3) Spurious lawsuits are another great burden for American exporters. We are so accustomed to them now that few commentators write about their costs and taking of executive focus and time. Some of them may indeed make life safer for some Americans, but we should not blame “unfair” foreign competition when we add up the costs of lawsuits or defensive measures, such as in medicine, for example.

4) Our education system does not prepare young people for high-tech or even high-grade manufacturing. Good basic skills with math and reading comprehension are necessary today even for factory workers, as machines take over the dull, repetitive jobs. Just try reading today the labels on home chemicals or furniture. Manufacturers are crying for prepared workers. Some two million jobs are unfilled today because of lack of basic education, what used to be provided by 8th grade in the old days. Also industry does not train workers like it once did, in fear that the costs won’t help the short term bottom line of profits upon which stock prices and so many bonuses for executives are usually based. Industry trade publications recognize this problem. Think of reports of how German corporations are less fearful of hostile takeovers, and so invest very heavily in worker training. Washington could help this situation by adjusting tax laws so that training costs did not impinge upon corporate earnings.

5) The politics of global warming (now called climate change) is causing major non-recoverable expenses. Obama’s veto of the Keystone XL pipeline not only cost very well paid construction jobs, it also means using resources less economically, e.g. shipping oil by costly rail instead. Extreme environmentalists, spurred on by their victory in shutting down coal mines, are doing all they can to shut down horizontal fracking of oil and gas wells with new regulations. This, when the breakthrough has brought America energy independence and the long term prosperity which comes from cheap energy. Together with the iPhone, these two technologies have put the American economy back on top of the world.

6) New threats from Obama’s Washington are looming all the time. For example, a new enormous burden is being generated by the pay-equity police. Companies will have to report incredibly minute details to “prove” different pay for different jobs. This does not mean that they are discriminating against women. Just imagine the complications from new lawsuits! The Wall Street Journal reports how companies “will be required to report on employees by 14 different gender/race/ethnicity groups, within 12 pay bands and 10 occupational categories. The companies will also have to report the number of hours worked per employee—even for salaried staff, whose hours now are not normally tracked. Firms with multiple locations will have to complete such forms for each branch with more than 50 employees…” Just imagine how many other destructive arrows are in the government’s quivers and aimed at increasing manufacturers’ costs.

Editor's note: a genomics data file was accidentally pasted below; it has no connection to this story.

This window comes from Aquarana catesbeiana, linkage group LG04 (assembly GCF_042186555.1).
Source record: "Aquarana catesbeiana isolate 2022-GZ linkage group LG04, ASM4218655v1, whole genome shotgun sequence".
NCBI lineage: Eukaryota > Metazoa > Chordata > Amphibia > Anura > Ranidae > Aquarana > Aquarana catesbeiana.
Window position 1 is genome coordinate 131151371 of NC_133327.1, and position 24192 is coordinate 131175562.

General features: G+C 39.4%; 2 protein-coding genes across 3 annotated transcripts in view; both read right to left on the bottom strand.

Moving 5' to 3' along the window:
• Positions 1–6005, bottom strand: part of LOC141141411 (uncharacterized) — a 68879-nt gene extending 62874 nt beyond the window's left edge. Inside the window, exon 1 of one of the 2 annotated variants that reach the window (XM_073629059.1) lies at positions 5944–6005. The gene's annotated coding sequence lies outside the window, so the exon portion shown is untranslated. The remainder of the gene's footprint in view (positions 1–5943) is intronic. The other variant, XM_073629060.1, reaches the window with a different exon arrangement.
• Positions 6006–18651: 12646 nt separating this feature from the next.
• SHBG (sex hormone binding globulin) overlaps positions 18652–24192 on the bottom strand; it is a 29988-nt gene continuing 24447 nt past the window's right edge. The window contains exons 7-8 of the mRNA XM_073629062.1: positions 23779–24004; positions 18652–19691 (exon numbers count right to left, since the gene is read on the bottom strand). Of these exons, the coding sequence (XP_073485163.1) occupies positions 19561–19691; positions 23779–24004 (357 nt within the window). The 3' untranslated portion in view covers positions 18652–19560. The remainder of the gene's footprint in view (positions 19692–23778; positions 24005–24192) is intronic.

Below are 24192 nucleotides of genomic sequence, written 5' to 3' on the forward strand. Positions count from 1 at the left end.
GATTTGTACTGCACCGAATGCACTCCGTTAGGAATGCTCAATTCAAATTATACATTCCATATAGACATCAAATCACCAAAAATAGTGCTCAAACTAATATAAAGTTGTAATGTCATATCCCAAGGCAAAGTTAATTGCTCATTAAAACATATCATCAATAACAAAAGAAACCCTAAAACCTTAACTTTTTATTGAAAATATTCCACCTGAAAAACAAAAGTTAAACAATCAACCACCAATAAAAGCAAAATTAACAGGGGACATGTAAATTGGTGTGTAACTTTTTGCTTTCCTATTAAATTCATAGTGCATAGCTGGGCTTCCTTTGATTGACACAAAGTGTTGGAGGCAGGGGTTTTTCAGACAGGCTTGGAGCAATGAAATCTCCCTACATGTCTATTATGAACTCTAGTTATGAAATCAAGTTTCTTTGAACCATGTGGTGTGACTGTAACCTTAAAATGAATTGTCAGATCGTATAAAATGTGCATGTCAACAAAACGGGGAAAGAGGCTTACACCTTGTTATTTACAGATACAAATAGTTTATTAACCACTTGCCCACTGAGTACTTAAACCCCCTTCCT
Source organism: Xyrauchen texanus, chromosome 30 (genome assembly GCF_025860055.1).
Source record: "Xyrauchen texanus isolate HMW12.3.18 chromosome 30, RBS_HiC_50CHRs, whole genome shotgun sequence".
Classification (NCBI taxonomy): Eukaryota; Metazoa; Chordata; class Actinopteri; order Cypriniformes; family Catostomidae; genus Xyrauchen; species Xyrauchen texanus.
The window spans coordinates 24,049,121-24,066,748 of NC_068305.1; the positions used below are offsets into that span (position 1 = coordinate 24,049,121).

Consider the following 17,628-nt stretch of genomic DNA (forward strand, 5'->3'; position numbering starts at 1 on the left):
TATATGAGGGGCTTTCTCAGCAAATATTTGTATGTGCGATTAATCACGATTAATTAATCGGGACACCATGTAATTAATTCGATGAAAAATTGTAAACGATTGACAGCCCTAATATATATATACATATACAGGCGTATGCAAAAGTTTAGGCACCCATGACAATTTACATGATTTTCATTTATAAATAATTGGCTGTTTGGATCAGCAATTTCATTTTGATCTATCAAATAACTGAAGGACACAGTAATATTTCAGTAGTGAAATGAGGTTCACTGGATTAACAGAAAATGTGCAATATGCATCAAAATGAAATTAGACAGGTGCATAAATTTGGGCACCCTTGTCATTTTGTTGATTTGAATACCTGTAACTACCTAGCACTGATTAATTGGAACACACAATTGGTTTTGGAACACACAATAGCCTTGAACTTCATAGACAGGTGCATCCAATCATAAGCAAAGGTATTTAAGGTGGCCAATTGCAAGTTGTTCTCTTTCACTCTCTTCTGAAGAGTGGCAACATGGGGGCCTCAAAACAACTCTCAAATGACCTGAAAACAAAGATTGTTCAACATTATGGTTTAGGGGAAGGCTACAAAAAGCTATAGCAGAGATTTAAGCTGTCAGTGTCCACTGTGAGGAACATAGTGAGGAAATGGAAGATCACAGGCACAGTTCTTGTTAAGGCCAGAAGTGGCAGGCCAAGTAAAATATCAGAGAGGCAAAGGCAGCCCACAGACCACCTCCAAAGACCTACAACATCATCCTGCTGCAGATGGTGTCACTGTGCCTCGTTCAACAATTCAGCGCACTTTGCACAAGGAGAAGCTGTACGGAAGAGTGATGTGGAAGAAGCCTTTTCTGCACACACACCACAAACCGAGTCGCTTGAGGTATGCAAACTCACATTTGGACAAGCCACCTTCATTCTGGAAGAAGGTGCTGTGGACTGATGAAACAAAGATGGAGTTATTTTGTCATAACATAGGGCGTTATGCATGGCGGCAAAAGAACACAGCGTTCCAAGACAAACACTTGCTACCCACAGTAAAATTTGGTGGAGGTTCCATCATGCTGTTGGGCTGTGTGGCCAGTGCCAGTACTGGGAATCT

Job creation in America, particularly blue collar jobs, could be vastly increased by rebuilding our crumbling infrastructure. Here again it is government regulations (often municipal union rules as well) which make for incredible costs and years of delays. An interesting study shows how Europeans build their infrastructure for many times less cost that America’s. An extreme example is the comparison of the cost of a tunnel in Berlin, $250 million per kilometer, compared to $1.3 billion in New York City, or five times as much.

Increased world trade has also helped bring relief from starvation and disease to billions of human beings. In 1990 a third of the human race lived in extreme poverty; today it is 10 percent according to a World Bank study. We should, in a religious sense, be very proud of what American policies and free market ideology helped accomplish for mankind. In a strategic sense we should help and be more secure by having prosperous, stable neighbors. Isn’t that worth some tradeoffs? Think, if we shared borders with some of those miserable nations of Asia and Africa, how insecure we would be.

Even partially correcting some of the above issues would vastly increase the competitiveness of “Made in America” goods and stop many jobs from going overseas. The challenge comes not from China but from ourselves. Cutting off foreign imports won’t bring a net increase of American jobs. Foreign nations would retaliate against our exports, but also would have less money to import American goods and services. World trade and prosperity, including ours, would decline precipitously as it did in the 1930s from a similar protectionist program, Smoot Hawley.

Jon Basil Utley is publisher of The American Conservative.